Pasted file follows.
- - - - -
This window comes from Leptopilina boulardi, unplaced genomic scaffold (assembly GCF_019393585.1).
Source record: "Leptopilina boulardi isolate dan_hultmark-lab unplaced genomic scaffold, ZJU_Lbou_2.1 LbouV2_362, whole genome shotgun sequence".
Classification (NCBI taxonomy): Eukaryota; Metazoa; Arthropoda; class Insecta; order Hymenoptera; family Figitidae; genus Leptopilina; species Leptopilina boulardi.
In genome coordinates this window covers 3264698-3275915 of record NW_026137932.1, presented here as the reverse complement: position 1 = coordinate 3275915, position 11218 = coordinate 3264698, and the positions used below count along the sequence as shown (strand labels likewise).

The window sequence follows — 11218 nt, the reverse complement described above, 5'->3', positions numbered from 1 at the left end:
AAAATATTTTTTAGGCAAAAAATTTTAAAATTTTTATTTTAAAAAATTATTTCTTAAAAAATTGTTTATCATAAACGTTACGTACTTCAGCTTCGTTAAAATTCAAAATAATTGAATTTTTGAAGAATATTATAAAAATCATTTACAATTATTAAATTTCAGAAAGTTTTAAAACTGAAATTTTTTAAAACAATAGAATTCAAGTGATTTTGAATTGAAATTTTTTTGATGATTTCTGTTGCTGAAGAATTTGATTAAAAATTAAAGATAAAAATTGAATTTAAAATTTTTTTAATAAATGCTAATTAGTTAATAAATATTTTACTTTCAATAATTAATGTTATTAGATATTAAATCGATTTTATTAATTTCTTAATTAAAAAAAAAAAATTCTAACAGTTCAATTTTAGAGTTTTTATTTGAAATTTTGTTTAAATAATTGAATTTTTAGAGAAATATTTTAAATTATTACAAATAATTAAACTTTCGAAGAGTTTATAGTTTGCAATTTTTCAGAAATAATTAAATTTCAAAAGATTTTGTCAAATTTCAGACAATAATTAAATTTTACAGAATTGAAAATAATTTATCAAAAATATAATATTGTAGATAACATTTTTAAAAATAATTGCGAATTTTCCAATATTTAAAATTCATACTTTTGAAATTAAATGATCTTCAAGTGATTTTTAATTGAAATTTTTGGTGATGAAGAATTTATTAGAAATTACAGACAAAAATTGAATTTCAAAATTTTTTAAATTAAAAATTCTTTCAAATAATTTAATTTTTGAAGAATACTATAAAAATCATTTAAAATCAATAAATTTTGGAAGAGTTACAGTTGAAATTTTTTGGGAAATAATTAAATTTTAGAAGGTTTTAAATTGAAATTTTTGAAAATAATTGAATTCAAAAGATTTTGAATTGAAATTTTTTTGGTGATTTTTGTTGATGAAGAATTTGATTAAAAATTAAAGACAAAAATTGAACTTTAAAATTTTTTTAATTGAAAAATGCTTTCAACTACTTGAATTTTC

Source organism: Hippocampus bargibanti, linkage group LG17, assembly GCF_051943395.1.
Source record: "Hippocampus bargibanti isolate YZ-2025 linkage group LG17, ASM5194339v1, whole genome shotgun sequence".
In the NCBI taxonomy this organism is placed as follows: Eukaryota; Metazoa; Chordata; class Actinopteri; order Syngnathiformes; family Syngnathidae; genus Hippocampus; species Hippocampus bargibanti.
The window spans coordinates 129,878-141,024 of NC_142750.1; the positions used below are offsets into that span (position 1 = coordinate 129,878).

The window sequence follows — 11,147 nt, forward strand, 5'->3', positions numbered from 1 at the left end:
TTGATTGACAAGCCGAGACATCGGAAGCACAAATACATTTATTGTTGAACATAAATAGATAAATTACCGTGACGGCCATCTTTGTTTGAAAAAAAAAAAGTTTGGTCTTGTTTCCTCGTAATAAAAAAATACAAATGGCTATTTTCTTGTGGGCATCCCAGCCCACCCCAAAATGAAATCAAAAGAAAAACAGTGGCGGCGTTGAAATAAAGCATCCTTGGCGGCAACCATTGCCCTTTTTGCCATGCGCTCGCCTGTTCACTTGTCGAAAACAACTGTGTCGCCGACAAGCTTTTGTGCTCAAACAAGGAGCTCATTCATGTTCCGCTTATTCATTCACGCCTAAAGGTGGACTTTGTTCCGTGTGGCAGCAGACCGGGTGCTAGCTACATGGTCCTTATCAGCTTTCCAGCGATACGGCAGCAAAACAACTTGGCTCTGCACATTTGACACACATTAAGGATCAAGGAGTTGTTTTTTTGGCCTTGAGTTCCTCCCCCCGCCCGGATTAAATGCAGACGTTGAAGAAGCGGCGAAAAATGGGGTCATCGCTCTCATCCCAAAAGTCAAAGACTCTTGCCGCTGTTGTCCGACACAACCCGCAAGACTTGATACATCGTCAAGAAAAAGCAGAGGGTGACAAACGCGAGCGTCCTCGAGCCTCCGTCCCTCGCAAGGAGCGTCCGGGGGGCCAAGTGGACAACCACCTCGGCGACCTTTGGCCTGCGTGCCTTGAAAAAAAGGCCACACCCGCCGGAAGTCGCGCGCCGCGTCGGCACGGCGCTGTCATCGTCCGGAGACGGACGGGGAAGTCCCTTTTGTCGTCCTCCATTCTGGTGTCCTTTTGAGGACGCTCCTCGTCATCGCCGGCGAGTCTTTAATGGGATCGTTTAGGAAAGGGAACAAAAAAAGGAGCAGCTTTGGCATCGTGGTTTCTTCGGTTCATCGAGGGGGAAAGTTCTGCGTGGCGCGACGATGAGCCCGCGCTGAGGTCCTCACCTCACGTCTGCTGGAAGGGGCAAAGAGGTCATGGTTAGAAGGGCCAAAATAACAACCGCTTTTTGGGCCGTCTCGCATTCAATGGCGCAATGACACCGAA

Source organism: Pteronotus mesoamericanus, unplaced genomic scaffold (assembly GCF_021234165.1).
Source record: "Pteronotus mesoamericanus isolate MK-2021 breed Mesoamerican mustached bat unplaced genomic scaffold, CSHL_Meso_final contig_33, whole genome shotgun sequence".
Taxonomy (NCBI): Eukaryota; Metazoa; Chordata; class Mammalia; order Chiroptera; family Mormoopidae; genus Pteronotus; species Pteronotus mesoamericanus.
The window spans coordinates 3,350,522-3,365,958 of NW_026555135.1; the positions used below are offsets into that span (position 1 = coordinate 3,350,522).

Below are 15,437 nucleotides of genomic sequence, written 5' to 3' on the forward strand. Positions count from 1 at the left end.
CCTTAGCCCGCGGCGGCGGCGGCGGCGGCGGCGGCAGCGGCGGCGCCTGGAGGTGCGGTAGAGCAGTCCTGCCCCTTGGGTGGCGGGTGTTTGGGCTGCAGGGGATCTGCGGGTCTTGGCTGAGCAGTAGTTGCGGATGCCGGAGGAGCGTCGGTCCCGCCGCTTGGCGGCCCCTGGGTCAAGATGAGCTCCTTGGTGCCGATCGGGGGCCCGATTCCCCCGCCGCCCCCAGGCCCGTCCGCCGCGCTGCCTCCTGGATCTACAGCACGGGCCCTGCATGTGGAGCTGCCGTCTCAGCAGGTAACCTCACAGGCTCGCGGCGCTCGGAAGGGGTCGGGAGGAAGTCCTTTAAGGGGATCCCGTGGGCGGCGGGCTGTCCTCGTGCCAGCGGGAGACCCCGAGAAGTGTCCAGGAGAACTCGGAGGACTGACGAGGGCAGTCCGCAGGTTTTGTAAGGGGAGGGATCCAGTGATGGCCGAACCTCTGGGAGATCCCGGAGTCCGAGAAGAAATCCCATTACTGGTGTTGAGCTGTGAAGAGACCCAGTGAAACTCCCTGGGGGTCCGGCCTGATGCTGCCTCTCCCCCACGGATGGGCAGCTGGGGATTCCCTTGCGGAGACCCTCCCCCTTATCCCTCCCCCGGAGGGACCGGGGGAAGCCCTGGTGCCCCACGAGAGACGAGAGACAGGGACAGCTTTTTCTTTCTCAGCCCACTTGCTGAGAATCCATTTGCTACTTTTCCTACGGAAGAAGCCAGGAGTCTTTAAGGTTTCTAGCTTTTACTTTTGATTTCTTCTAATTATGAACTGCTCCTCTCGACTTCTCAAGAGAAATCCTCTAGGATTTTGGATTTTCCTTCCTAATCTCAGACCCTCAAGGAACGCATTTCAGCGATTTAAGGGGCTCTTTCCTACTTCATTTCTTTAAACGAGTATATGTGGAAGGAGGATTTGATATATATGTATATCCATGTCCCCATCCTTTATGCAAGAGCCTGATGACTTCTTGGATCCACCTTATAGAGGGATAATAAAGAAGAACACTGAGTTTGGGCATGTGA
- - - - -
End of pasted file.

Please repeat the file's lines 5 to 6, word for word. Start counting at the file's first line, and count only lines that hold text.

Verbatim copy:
The window sequence follows — 11218 nt, the reverse complement described above, 5'->3', positions numbered from 1 at the left end:
AAAATATTTTTTAGGCAAAAAATTTTAAAATTTTTATTTTAAAAAATTATTTCTTAAAAAATTGTTTATCATAAACGTTACGTACTTCAGCTTCGTTAAAATTCAAAATAATTGAATTTTTGAAGAATATTATAAAAATCATTTACAATTATTAAATTTCAGAAAGTTTTAAAACTGAAATTTTTTAAAACAATAGAATTCAAGTGATTTTGAATTGAAATTTTTTTGATGATTTCTGTTGCTGAAGAATTTGATTAAAAATTAAAGATAAAAATTGAATTTAAAATTTTTTTAATAAATGCTAATTAGTTAATAAATATTTTACTTTCAATAATTAATGTTATTAGATATTAAATCGATTTTATTAATTTCTTAATTAAAAAAAAAAAATTCTAACAGTTCAATTTTAGAGTTTTTATTTGAAATTTTGTTTAAATAATTGAATTTTTAGAGAAATATTTTAAATTATTACAAATAATTAAACTTTCGAAGAGTTTATAGTTTGCAATTTTTCAGAAATAATTAAATTTCAAAAGATTTTGTCAAATTTCAGACAATAATTAAATTTTACAGAATTGAAAATAATTTATCAAAAATATAATATTGTAGATAACATTTTTAAAAATAATTGCGAATTTTCCAATATTTAAAATTCATACTTTTGAAATTAAATGATCTTCAAGTGATTTTTAATTGAAATTTTTGGTGATGAAGAATTTATTAGAAATTACAGACAAAAATTGAATTTCAAAATTTTTTAAATTAAAAATTCTTTCAAATAATTTAATTTTTGAAGAATACTATAAAAATCATTTAAAATCAATAAATTTTGGAAGAGTTACAGTTGAAATTTTTTGGGAAATAATTAAATTTTAGAAGGTTTTAAATTGAAATTTTTGAAAATAATTGAATTCAAAAGATTTTGAATTGAAATTTTTTTGGTGATTTTTGTTGATGAAGAATTTGATTAAAAATTAAAGACAAAAATTGAACTTTAAAATTTTTTTAATTGAAAAATGCTTTCAACTACTTGAATTTTC